PHILADELPHIA -- Cole Hamels got one big raise. He'll have to wait for another one.
Hamels and the Philadelphia Phillies agreed on a $15 million, one-year contract Tuesday, avoiding arbitration. The 2008 World Series MVP is eligible for free agency after the season and could be in line to get at least a $100 million deal.
Hamels' salary is the highest ever for any arbitration-eligible pitcher before being eligible for free agency. In 2005, Roger Clemens accepted arbitration from the Astros when he was a free agent and wound up getting $18 million.
The previous record for an arbitration-eligible player was the $12.4 million that Carlos Zambrano received from the Chicago Cubs in 2007.
Hamels went 14-9 with a 2.79 ERA in 32 games last year. He was selected to his second All-Star game and finished fifth in NL Cy Young Award voting.
The 28-year-old lefty made $9.55 million in 2011. He could become Philadelphia's fourth $20 million-a-year-player in 2013, joining Roy Halladay, Cliff Lee and Ryan Howard.
"We're happy we've concluded the one-year portion of this," Hamels' agent, John Boggs, told ESPN.com. "And at the appropriate time, I'm sure we'll have dialogue with the Phillies and continue talking about a multiyear deal."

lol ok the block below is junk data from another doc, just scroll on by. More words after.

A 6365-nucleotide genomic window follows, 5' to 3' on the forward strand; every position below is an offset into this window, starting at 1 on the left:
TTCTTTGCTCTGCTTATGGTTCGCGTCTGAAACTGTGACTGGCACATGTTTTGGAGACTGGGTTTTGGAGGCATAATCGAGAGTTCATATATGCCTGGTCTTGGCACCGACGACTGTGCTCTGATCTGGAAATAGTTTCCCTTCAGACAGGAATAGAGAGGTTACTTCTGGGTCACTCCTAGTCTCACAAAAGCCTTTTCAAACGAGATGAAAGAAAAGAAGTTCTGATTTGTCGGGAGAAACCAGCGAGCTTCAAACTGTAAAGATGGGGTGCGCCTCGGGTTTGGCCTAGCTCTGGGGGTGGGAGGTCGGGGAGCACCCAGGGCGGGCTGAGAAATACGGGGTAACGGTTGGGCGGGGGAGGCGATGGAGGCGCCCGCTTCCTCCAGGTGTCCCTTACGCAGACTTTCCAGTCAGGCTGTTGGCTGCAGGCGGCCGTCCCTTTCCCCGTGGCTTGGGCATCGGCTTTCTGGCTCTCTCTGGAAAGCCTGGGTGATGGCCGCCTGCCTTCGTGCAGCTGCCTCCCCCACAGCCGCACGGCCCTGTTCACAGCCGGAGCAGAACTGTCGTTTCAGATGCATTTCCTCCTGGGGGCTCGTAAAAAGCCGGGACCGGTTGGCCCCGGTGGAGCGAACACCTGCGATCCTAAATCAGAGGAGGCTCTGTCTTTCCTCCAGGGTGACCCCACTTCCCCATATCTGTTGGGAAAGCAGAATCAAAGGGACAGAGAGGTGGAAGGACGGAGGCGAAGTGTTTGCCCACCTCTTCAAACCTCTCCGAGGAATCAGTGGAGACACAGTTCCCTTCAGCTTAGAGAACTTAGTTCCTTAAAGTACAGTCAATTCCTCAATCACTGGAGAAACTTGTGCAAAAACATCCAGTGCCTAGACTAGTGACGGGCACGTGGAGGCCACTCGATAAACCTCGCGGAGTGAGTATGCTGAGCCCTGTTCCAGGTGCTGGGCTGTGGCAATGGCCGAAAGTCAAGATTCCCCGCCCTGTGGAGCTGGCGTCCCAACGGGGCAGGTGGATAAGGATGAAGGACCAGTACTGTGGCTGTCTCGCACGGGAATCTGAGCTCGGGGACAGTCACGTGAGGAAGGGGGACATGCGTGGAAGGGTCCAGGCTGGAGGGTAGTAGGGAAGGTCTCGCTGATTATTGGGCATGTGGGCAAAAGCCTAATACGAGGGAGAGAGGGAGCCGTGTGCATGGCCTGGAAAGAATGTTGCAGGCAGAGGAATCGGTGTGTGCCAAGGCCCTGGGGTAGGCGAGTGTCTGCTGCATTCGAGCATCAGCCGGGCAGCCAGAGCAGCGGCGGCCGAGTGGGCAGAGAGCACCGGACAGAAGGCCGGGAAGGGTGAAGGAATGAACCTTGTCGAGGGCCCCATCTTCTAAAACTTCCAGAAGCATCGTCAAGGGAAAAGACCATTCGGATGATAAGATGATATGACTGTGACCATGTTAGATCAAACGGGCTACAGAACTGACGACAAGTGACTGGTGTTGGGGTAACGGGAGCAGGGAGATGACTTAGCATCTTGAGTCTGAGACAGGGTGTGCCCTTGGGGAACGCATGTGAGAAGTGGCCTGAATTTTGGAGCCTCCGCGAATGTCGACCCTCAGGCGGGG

Hamels, a first-round draft pick in 2002, has spent his entire career with the Phillies. He is 74-54 with a 3.39 ERA in six seasons. Hamels is the first Phillies pitcher to record double-digit wins in five straight years since Hall of Famer Steve Carlton's 13-year streak from 1972-84.
Hamels helped the Phillies win their second World Series title in 2008 with one of the most dominant postseason performances in history. He was 4-0 with a 1.80 ERA in five starts.
The Phillies also avoided arbitration with infielder Wilson Valdez, agreeing to a $930,000, one-year deal. Valdez batted .249 with 14 doubles, four triples, one home run and 30 RBIs in 99 games. He also earned a win in his first career relief appearance on May 25 against Cincinnati in a 19-inning game.
All-Star right fielder Hunter Pence is the lone Phillies player remaining in arbitration. He asked for $11.8 million and the team countered at $9 million.
Information from ESPN.com's Jayson Stark and The Associated Press was used in this report.